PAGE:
At a New York Fleamarket, a 75-year-old German letter is found by a woman.

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Chelsey loves thrift shopping. She loves to hunt for hidden treasures with historical significance and return them back to her family.

Recently, she discovered and returned a long-lost precious heirloom:  a 75-year-old letter sent from Berlin, Germany, during the Holocaust.

A woman named Ilse Loewenberg sent the letter on July 18, 1945. She fought for her survival. Ilse leapt from a moving train heading to Auschwitz, and fled to Berlin for nine more months. She was captured and taken to prison.

Except for Carla, her sister, all of her family members died. Ilse sent the letter to Carla.

She said that it was in it. “Through the kindness of our liberators, I am able to give you a sign of life from me after so many years…No one is alive anymore. My pain is unspeakably big. My husband, whom I married 3.5 years ago, was also taken from me! … When there will be a regular mail connection, I will tell you everything in detail.”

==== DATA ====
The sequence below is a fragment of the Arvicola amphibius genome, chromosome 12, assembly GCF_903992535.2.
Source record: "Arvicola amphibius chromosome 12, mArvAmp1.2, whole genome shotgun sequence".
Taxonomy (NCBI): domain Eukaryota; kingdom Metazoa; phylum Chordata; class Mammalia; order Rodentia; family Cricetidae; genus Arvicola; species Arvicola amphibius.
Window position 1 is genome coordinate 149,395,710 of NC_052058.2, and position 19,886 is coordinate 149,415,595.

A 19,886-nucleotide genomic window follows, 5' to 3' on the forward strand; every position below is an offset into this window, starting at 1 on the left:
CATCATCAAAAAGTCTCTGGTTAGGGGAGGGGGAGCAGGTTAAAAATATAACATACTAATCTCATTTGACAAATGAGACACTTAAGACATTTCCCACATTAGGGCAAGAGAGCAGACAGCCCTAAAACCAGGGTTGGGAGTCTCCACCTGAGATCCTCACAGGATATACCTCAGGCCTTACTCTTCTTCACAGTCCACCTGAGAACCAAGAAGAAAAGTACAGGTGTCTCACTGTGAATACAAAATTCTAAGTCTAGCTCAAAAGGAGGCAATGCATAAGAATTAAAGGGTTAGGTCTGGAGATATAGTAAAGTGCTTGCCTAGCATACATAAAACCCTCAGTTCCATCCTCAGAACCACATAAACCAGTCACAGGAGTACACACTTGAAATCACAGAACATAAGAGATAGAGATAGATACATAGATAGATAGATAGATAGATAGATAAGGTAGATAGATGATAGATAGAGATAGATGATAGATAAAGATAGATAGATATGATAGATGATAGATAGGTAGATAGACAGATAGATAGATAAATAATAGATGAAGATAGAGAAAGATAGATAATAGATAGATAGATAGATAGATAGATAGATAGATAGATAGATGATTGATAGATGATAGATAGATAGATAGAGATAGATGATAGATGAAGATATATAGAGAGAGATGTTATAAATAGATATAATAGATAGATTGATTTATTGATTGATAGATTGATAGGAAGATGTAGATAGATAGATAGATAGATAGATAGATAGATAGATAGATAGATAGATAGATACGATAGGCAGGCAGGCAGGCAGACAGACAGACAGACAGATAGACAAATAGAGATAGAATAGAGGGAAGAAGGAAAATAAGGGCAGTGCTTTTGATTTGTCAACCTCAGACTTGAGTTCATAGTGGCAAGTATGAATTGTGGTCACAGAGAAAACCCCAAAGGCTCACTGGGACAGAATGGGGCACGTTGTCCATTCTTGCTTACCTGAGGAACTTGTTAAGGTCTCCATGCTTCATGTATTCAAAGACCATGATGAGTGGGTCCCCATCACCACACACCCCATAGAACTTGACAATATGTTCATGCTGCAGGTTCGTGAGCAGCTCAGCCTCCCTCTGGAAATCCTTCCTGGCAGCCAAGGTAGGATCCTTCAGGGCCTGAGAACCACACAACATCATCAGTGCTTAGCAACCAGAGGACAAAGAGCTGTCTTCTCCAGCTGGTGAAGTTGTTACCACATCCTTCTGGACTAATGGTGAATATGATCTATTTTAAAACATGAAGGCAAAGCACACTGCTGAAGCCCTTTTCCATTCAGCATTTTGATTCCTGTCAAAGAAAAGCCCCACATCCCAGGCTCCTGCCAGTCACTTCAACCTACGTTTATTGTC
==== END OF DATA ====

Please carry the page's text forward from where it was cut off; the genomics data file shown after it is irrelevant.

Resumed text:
Chelsey discovered the letter and used MyHeritage for Carla’s family search. She returned the letter to Jill, a relative.

Turns out, the sisters moved to New York together after the war. They remained close for many years.

Jill was very grateful to Chelsey for the letter she had received from her. 

“My whole family is truly in awe of all you have done for us,”She said. “Almost everyone’s first reaction of ‘Is this a scam?’ quickly transformed into bewilderment at your selfless dedication to reuniting heirlooms with families.”

“We all loved our Great-Aunt Ilse and are thrilled beyond words to read her thoughts in her own handwriting after she emerged from the depths of the European inferno. May God bless your noble work, and may you receive many blessings in return for all you do for families like mine.”

Ilse was killed on September 11, 2001. Although her death was not related to the terrorist attacks, close friends believe that it was because she was unable to handle more tragedy.

The letter that she left behind is her legacy. It is still in the hands of her family.